Vale’s research has focused on molecular motor proteins, nature’s nano-scale machines that convert chemical energy into directed movement. Vale began by asking how materials are transported in neurons, which are highly elongated cells that extend up to a meter in humans. Using squid as a model system, he developed a test-tube system to study this cellular transport process. This work led to the discovery of a new motility-producing molecule, which was named “kinesin”. Vale’s laboratory then uncovered the molecular choreography that enables this 1/millionth of an inch machine to drive movement. Collectively, Vale’s work has informed, at a broad level, how living organisms generate motion.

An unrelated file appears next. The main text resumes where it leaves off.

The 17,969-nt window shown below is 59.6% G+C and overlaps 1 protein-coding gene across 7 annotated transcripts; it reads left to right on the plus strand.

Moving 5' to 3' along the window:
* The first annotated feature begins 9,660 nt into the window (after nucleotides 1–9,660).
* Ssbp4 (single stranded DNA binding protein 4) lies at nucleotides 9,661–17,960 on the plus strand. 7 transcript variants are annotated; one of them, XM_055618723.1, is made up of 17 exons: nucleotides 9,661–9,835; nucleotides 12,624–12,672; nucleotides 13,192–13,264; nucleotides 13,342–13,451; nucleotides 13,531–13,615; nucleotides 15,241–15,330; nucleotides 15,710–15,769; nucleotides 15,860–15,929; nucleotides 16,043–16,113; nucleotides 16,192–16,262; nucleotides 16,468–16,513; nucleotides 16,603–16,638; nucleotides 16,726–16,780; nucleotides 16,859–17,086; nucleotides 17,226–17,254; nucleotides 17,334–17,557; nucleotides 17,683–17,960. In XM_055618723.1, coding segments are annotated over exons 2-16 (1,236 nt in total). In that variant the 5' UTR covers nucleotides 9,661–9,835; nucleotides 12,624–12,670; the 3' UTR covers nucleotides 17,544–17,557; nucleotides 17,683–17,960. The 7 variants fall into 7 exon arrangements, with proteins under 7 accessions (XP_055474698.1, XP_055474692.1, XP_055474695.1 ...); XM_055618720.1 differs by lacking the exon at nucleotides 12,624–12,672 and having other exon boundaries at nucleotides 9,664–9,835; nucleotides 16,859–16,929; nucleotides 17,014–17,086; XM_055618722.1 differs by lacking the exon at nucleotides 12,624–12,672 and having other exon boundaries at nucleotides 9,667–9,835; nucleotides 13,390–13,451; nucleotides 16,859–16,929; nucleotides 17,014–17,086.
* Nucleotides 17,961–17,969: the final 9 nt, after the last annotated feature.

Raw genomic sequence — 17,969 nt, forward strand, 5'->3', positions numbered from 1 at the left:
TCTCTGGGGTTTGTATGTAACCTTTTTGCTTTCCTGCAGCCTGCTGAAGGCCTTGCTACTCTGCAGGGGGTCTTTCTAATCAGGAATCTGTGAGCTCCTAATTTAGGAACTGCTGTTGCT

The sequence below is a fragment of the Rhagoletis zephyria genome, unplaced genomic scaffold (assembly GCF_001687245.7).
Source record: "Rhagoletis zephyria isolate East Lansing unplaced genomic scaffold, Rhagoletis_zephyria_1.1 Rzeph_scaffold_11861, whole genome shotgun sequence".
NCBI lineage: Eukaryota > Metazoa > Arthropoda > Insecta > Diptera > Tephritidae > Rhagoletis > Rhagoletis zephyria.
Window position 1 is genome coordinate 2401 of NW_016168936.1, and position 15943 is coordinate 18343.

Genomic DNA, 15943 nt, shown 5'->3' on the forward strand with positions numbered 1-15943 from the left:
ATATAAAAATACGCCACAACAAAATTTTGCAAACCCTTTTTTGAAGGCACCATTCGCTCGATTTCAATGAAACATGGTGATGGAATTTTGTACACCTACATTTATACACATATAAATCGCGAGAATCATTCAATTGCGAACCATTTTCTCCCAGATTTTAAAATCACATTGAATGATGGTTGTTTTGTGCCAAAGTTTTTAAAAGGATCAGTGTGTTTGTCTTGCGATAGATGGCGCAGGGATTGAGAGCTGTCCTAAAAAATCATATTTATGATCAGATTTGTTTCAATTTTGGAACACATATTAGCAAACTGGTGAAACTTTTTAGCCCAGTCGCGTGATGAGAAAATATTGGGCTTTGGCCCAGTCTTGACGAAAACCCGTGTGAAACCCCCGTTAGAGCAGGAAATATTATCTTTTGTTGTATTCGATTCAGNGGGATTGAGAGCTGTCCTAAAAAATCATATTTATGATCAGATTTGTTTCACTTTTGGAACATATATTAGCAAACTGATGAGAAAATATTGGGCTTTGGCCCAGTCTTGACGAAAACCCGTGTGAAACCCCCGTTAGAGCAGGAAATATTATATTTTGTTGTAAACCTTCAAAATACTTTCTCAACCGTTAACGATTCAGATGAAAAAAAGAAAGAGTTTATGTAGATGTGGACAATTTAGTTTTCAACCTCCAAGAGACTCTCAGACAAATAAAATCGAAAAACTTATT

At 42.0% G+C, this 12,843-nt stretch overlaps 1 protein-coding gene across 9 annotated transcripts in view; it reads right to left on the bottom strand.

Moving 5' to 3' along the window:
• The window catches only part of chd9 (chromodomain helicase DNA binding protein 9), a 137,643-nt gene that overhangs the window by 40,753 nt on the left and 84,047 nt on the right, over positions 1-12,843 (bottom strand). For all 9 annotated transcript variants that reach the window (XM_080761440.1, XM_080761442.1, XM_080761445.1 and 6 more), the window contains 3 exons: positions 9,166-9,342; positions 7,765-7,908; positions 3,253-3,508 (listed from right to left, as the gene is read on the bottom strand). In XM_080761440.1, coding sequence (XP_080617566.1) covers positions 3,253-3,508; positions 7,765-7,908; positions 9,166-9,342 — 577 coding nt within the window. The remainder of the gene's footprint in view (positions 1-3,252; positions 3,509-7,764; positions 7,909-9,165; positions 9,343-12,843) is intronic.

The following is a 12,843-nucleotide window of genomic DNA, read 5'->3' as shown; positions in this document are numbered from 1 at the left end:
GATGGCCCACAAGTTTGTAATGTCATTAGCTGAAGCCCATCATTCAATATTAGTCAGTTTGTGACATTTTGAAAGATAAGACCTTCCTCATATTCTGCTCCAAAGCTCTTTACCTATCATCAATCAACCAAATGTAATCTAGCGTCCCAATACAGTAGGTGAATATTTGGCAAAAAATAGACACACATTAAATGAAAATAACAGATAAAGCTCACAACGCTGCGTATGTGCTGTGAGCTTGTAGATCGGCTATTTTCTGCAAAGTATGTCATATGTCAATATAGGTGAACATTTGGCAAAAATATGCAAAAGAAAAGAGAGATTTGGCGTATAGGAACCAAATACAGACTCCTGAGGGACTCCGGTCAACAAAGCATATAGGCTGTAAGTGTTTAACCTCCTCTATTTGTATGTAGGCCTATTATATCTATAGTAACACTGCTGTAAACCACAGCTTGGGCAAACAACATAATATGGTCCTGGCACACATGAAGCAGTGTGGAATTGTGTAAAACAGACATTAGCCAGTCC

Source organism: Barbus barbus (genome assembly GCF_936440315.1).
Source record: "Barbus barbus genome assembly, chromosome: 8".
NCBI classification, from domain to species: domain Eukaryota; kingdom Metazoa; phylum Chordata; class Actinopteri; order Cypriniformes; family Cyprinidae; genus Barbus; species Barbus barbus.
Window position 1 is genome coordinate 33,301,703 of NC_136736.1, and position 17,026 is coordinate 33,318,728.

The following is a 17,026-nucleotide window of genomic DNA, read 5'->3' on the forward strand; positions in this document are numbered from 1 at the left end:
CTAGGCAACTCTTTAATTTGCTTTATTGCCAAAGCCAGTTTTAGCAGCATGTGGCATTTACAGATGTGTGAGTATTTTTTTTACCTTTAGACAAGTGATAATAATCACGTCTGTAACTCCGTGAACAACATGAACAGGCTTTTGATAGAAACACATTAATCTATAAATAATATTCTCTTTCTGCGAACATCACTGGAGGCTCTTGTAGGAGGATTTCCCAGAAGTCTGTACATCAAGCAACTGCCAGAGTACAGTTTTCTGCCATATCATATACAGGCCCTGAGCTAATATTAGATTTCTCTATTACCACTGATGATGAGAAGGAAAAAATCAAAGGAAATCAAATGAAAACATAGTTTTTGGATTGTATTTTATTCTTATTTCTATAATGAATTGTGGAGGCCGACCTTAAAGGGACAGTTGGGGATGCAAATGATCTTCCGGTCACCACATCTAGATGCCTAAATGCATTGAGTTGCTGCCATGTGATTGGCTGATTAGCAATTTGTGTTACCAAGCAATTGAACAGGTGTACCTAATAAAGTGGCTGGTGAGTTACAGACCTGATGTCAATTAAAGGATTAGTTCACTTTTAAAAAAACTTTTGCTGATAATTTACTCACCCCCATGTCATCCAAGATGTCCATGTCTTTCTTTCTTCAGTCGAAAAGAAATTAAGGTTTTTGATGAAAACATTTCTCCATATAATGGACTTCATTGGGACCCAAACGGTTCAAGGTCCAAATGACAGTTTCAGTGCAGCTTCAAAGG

Dr. Vale’s discovery of kinesin and molecular motors transformed the field of cell biology, placing a spotlight on the study of motor proteins. His research has illuminated the fundamental principles that underlie biological motility, an essential attribute of living organisms. The discovery of kinesin led to new tools for studying protein machines more broadly, sparked studies that connected motor proteins to innumerable cellular processes, and contributed to the realization that motility defects underlie various diseases of the nervous system, heart, and other organ systems.